Optical Sciences

Biomolecules and nanostructures

The Optical Sciences group studies the interaction of light and matter. Our current focus is on detection and sensing/imaging with an emphasis on the development of integrated photonics. We are part of Twente University's Department of Science and Technology and member of the MESA+ institute.


Cell biology beyond the diffraction limit: near-field scanning optical microscopy

(full pdf)

de Lange F, Cambi A, Huijbens R, de Bakker B, Rensen W, Garcia-Parajo M, van Hulst N, Figdor CG
vol 114 issue 23: p4153-p4160 DEC 2001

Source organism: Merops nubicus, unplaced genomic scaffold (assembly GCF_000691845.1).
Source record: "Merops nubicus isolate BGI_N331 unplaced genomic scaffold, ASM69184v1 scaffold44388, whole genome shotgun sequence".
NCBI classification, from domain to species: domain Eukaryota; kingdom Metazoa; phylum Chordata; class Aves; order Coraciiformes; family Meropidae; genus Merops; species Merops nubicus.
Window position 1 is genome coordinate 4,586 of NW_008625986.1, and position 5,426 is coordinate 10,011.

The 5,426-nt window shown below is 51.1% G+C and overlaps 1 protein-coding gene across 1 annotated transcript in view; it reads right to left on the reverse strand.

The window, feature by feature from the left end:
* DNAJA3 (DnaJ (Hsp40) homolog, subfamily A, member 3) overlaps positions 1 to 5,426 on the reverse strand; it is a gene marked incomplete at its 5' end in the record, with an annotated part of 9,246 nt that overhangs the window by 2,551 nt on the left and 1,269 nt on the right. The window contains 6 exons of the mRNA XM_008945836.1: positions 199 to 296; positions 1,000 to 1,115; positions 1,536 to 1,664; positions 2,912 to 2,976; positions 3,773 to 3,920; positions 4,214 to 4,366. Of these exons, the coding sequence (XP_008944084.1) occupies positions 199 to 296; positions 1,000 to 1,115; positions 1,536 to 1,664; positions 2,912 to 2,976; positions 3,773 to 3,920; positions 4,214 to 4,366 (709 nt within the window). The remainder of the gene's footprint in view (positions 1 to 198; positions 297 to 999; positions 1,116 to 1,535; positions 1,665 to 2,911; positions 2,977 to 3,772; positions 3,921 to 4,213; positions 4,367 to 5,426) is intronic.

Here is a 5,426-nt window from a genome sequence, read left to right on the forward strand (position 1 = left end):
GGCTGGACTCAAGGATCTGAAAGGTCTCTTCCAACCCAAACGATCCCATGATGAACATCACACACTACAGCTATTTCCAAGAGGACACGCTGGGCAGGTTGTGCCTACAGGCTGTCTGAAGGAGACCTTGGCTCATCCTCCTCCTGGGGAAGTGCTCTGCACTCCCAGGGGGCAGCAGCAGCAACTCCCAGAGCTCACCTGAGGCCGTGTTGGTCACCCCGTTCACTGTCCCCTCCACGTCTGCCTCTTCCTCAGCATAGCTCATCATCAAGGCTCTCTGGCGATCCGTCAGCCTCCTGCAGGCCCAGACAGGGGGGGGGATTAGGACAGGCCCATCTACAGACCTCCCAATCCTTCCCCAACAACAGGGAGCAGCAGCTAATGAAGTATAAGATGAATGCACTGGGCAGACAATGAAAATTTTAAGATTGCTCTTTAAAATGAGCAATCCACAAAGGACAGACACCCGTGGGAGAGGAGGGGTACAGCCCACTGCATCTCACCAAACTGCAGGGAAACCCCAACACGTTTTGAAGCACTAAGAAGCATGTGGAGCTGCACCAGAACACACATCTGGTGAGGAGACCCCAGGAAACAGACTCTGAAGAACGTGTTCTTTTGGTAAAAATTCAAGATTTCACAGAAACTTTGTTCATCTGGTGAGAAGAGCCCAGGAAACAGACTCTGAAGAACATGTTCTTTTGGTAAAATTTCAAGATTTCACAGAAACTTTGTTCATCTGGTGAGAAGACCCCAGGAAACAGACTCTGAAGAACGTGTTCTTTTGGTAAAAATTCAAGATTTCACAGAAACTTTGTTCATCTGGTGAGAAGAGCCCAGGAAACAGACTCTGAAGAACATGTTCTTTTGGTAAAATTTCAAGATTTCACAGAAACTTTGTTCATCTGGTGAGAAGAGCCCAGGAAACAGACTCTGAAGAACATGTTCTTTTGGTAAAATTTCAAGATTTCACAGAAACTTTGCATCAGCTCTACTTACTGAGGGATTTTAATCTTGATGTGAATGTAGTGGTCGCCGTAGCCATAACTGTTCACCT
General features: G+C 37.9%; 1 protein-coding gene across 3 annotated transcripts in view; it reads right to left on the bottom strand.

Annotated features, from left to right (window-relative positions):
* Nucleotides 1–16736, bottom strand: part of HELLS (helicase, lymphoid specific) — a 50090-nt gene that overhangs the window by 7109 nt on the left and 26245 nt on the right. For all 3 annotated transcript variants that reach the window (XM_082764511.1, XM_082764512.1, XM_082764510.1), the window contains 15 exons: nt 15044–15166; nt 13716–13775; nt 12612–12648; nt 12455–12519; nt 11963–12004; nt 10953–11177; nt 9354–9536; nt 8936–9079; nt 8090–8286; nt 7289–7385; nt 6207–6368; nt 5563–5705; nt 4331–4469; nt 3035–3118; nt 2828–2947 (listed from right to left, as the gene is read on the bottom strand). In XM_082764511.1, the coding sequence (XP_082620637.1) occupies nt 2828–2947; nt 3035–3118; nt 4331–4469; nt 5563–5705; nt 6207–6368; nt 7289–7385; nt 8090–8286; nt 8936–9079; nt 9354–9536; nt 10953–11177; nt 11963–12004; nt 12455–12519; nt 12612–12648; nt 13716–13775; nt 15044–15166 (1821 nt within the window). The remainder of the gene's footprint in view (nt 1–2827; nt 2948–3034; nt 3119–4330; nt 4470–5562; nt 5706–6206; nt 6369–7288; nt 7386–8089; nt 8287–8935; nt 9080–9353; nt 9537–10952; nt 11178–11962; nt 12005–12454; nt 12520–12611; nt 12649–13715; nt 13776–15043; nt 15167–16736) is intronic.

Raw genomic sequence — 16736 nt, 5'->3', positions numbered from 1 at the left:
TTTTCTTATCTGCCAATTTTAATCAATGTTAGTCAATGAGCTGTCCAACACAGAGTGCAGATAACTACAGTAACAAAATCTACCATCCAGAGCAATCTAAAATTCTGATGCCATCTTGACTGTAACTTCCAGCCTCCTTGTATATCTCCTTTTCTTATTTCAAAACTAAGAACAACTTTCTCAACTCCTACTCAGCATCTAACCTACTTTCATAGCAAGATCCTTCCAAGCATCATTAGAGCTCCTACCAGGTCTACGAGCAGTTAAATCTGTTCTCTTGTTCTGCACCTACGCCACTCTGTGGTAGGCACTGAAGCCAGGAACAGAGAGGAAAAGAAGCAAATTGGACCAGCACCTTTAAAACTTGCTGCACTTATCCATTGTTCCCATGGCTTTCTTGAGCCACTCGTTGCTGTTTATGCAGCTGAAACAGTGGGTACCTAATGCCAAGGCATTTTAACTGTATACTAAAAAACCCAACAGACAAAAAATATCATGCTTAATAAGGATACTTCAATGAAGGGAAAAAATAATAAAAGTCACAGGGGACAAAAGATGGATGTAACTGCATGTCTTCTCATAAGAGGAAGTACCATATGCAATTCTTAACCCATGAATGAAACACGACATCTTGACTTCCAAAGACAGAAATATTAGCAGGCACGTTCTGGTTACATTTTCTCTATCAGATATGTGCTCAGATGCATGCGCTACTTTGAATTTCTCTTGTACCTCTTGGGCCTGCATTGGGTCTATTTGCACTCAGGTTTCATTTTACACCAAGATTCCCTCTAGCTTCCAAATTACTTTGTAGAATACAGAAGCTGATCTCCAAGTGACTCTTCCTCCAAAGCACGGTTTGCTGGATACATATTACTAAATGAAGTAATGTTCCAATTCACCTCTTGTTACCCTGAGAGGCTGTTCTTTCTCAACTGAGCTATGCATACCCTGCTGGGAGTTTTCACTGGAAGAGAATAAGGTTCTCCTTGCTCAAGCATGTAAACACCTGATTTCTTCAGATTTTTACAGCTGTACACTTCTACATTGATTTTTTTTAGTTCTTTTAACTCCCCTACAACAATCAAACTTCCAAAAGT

Throughout the years, fluorescence microscopy has proven to be an extremely versatile tool for cell biologists to study live cells. Its high sensitivity and non-invasiveness, together with the ever-growing spectrum of sophisticated fluorescent indicators, ensure that it will continue to have a prominent role in the future. A drawback of light microscopy is the fundamental limit of the attainable spatial resolution - similar to 250 urn - dictated by the laws of diffraction. The challenge to break this diffraction limit has led to the development of several novel imaging techniques. o­ne of them, near-field scanning optical microscopy (NSOM), allows fluorescence imaging at a resolution of o­nly a few tens of nanometers and, because of the extremely small near-field excitation volume, reduces background fluorescence from the cytoplasm to the extent that single-molecule detection sensitivity becomes within reach. NSOM allows detection of individual fluorescent proteins as part of multimolecular complexes o­n the surface of fixed cells, and similar results should be achievable under physiological conditions in the near future.
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